Salem Radio Network News Tuesday, August 3, 2021


Biden to nominate House aide Trumka to serve on consumer safety commission

By David Shepardson

WASHINGTON (Reuters) -U.S. President Joe Biden plans to nominate a House aide who has worked extensively on oversight and consumer issues to the Consumer Product Safety Commission (CPSC), the White House said on Tuesday.

Richard Trumka Jr. is general counsel and staff director of the U.S. House Committee on Oversight and Reform’s subcommittee on Economic and Consumer Policy. He was previously an assistant attorney general in the Consumer Protection Division of the Maryland Attorney General’s Office.

Trumka, the son of Richard Trumka who is president of the 12.5-million-member AFL-CIO, could not immediately be reached for comment.

The Economic and Consumer Policy subcommittee chaired by Representative Raja Krishnamoorthi, a Democrat, has investigated a number of consumer product issues including the safety of baby food, dangerous pet collars and advertising for Alphabet Inc’s YouTube Kids.

The commission is currently divided 2-2 between Republicans and Democrats.

The White House announced on July 2 that Biden planned to nominate Alexander Hoehn-Saric, a Democrat who is chief counsel for the Energy and Commerce Subcommittee on Communications and Consumer Protection, to chair the CPSC, along with a lawyer at the agency for another commissioner slot.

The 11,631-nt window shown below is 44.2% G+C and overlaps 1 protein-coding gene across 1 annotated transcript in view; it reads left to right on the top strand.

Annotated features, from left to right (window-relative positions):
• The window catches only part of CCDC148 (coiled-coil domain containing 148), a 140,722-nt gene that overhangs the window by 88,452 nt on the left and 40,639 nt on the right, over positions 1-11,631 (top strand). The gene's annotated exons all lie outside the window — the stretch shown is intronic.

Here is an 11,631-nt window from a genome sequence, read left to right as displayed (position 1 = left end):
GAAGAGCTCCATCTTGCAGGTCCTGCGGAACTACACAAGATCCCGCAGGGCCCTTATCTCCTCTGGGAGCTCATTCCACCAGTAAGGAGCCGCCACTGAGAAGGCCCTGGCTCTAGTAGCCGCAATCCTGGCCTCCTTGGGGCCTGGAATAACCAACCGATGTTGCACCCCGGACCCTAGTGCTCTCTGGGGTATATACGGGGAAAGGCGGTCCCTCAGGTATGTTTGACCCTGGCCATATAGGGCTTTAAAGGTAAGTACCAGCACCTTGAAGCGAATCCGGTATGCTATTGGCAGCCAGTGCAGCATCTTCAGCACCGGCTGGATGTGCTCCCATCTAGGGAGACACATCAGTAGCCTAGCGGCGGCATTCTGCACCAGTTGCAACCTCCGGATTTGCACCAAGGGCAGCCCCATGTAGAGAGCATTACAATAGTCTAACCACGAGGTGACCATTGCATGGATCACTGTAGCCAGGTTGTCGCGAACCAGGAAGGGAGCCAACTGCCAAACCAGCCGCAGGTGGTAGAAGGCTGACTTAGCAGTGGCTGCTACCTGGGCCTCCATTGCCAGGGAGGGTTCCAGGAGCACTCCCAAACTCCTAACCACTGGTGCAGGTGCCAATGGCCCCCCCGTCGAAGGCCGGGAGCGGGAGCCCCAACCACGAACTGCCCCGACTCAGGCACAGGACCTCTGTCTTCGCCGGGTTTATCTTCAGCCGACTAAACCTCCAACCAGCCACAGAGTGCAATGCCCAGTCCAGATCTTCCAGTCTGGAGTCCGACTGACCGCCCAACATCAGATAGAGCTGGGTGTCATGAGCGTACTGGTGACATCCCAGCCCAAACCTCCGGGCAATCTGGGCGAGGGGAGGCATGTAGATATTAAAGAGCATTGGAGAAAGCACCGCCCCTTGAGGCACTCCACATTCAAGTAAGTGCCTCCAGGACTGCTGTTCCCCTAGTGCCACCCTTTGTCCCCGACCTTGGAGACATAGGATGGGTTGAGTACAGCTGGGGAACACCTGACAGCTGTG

The White House also said Biden plans to nominate Mary Boyle to the commission. She is the CPSC’s current executive director and has spent more than a decade at the agency in senior positions.

In December 2019, Senate Democrats said the CPSC was inappropriately deferential to companies it investigates. Settlements reached by the commission under Republican then-President Donald Trump “are at odds with traditional recall agreements negotiated by the CPSC,” the Senate Commerce Committee report said.

“Rather than providing consumers with a specific remedy that repairs all impacted products or a refund to remove the dangerous products from homes, these recalls perversely serve as marketing tools to allow the recalling company to sell additional products,” the report found.

(Reporting by David Shepardson; Editing by Dan Grebler and Marguerita Choy)


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